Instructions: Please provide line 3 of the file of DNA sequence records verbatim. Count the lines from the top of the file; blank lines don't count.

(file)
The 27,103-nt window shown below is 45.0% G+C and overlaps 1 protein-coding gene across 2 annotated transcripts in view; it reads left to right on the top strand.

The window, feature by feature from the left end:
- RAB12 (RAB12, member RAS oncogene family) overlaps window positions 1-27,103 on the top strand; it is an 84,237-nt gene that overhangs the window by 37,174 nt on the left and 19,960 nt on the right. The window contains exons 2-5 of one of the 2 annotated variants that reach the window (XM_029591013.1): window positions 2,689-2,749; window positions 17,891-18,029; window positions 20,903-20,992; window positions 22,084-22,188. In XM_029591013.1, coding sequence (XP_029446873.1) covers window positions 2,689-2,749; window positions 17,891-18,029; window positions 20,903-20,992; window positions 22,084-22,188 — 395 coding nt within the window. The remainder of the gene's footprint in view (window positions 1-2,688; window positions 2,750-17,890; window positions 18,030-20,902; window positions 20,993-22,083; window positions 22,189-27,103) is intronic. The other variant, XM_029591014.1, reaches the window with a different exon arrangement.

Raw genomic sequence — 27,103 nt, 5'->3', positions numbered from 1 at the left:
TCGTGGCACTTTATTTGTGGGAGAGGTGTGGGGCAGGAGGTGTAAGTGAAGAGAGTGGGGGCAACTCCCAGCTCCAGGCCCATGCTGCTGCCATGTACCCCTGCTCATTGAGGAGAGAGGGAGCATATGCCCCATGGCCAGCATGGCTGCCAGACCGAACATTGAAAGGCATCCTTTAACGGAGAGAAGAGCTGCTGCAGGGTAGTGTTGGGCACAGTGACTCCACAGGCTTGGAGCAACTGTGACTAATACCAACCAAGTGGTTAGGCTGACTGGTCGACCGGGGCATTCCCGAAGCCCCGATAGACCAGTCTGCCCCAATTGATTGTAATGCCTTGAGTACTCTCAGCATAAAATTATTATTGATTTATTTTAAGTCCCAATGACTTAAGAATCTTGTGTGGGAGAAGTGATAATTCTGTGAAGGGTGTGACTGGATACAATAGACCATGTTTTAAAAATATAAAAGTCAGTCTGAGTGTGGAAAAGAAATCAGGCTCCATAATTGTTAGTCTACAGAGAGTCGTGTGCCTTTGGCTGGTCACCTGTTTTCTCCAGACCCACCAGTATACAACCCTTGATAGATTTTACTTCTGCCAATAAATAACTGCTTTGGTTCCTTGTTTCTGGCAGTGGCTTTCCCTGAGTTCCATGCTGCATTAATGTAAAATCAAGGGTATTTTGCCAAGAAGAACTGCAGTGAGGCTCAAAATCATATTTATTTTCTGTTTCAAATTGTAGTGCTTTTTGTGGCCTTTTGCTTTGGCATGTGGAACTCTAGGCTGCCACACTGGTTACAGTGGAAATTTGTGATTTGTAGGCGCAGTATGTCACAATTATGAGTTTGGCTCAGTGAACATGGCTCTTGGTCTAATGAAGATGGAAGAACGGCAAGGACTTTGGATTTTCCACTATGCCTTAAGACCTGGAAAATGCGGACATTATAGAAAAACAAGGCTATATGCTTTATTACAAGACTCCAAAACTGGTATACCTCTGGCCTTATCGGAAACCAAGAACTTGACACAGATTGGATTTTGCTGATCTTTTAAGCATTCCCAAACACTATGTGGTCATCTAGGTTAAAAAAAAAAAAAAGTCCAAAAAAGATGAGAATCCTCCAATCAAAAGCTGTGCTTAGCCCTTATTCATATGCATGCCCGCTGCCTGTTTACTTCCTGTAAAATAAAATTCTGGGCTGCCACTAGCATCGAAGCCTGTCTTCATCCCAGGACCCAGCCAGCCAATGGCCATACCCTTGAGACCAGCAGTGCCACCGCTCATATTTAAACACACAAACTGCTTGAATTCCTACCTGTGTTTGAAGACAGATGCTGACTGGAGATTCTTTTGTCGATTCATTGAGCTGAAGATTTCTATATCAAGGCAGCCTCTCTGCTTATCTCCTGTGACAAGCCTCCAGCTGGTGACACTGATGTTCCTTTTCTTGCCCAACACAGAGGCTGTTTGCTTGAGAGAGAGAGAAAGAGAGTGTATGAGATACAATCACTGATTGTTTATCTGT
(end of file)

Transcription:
- RAB12 (RAB12, member RAS oncogene family) overlaps window positions 1-27,103 on the top strand; it is an 84,237-nt gene that overhangs the window by 37,174 nt on the left and 19,960 nt on the right. The window contains exons 2-5 of one of the 2 annotated variants that reach the window (XM_029591013.1): window positions 2,689-2,749; window positions 17,891-18,029; window positions 20,903-20,992; window positions 22,084-22,188. In XM_029591013.1, coding sequence (XP_029446873.1) covers window positions 2,689-2,749; window positions 17,891-18,029; window positions 20,903-20,992; window positions 22,084-22,188 — 395 coding nt within the window. The remainder of the gene's footprint in view (window positions 1-2,688; window positions 2,750-17,890; window positions 18,030-20,902; window positions 20,993-22,083; window positions 22,189-27,103) is intronic. The other variant, XM_029591014.1, reaches the window with a different exon arrangement.